Oviya MedSafe calls for streamlining Indian PSUR submission & review process

Nandita Vijay, BengaluruThursday, March 5, 2015, 08:00 Hrs  [IST]

Only a few Indian pharmaceutical companies comply with Central Drugs Standard Control Organization (CDSCO) regulation to submit Periodic Safety Update Reports (PSURs) on a regular basis, according to Dr J Vijay Venkatraman, MD & CEO, Oviya MedSafe. Other companies show a tepid response due to an alleged CDSCO delay in acknowledging their submitted reports. However, manpower shortfall at the CDSCO could be a reason for this delay.

Post-marketing pharmacovigilance can result in meaningful patient safety advantages only if CDSCO and pharmaceutical industry collaborate constructively, Dr Venkatraman told Pharmabiz.

Since the 2005 Schedule Y amendment, PSURs submission is almost the only post-marketing drug safety obligation for Marketing Authorization Holders (MAHs) in India. This regulation was re-emphasised by a CDSCO order dated August 28, 2012 and structured as per clause 4, sub clause (v) of Schedule Y of the Drugs and Cosmetics Rules. It mandated PSURs of all new drugs to be submitted to the Drugs Controller General of India (DCGI) every six months for the first two years and annually for the next two years.

“Definitive responses from the CDSCO after thorough review of the submitted PSURs would strengthen Indian pharmacovigilance. While this is just one side of the coin, it is also a bitter fact that MAHs tend to view any investment for compliance as a burden. Pharmacovigilance departments within the Indian pharma industry find fund allocation approvals difficult for drug safety related tasks. Hence, it is important to reflect on factors that make our drug safety system complacent and work to rise above them,” he adds.

Pharmacovigilance Programme of India (PvPI) which collects suspected adverse reactions from healthcare professionals and consumers for analysis and entry into Uppsala Monitoring Centre’s database is not fully integrated with the CDSCO. This has led to a significant amount of information going unnoticed, thereby resulting in a less informed decision made on the drug safety profile. It will be worthwhile for the industry and the regulator alike, to harness the expertise of the 8-year old full-fledged global pharmacovigilance outsourcing industry in India to bridge the gap in assessing drug safety, pointed out Dr Venkatraman.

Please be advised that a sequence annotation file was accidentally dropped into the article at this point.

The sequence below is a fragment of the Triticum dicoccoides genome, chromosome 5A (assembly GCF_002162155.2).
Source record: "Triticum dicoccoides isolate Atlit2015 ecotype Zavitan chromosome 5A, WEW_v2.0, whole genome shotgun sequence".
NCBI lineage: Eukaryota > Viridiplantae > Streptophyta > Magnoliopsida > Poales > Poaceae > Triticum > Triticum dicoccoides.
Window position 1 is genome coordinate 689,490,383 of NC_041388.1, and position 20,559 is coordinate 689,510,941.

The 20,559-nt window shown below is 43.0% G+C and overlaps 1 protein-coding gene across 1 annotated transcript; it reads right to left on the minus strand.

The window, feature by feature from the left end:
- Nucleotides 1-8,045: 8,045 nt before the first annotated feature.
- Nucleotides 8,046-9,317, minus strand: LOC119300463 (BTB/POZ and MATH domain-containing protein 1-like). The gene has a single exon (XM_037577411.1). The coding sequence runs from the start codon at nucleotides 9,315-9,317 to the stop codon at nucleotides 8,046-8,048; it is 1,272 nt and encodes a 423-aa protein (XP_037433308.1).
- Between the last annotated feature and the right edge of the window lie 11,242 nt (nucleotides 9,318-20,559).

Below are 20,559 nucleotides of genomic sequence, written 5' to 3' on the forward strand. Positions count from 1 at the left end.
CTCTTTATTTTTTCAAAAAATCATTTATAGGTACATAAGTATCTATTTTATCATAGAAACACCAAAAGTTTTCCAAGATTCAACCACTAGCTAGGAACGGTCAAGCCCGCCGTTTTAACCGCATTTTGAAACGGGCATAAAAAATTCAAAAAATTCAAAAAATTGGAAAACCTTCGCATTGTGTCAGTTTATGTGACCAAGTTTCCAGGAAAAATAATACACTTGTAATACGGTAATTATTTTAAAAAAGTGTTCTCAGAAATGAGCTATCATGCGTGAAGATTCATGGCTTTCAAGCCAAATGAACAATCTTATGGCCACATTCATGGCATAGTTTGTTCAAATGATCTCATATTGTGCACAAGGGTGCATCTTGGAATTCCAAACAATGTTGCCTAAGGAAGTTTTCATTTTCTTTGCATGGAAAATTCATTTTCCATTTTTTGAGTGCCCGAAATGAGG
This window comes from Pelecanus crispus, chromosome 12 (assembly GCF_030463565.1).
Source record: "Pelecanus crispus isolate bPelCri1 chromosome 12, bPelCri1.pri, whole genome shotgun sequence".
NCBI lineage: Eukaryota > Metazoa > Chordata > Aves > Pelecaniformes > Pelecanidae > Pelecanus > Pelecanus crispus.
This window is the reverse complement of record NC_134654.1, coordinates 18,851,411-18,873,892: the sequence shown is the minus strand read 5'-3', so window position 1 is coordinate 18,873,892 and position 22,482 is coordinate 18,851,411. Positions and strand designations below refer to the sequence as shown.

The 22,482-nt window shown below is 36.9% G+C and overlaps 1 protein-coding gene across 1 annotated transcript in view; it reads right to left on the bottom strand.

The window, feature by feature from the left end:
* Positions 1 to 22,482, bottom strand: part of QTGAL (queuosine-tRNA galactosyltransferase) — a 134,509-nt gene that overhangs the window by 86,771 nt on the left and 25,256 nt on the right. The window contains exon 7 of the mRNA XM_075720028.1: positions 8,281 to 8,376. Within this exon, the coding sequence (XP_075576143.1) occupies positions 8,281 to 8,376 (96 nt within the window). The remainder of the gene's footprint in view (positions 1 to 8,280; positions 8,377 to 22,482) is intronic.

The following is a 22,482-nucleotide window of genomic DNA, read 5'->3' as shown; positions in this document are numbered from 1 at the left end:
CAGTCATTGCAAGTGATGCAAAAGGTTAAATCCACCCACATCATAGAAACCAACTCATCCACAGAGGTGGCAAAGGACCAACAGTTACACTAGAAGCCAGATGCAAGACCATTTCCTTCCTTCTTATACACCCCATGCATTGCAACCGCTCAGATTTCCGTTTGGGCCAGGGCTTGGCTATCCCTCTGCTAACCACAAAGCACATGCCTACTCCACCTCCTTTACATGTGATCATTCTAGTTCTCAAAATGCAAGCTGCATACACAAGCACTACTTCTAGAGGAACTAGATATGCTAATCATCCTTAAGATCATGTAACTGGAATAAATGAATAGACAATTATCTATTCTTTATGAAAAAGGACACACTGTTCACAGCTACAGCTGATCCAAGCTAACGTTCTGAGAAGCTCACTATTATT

“Once this milestone is achieved, our next goal should be to keep pace with the global standards. For that, India needs to formulate standard guidelines similar to European Medicines Agency’s Good Pharmacovigilance Practices to ensure patient safety. Although, the PvPI has made certain positive strides to improve the reporting rate of suspected adverse drug reactions, there is an immediate need for a purposeful regulatory action following the collection of drug safety data. Further, pharmacovigilance requirements such as literature monitoring, risk management plans, signal detection and concept of a Qualified Person for Pharmacovigilance (QPPV) may be adopted from the European Union, considering that India is currently a pharmaceutical production hub”, he says.

“With emerging regulatory agencies from MENA (Middle East and North Africa) region adopting the European system of pharmacovigilance, India needs to gear up to legislate and implement robust drug safety norms. It needs to integrate the pharmacovigilance expertise of various stakeholders and devise a multi-disciplinary approach to establish a sound drug safety ecosystem. The capacity-building for this mammoth task can be easily and quickly achieved by tapping the potential of the global pharmacovigilance outsourcing industry in India, which is capable of professionally supporting both the CDSCO and the pharmaceutical industry” he says.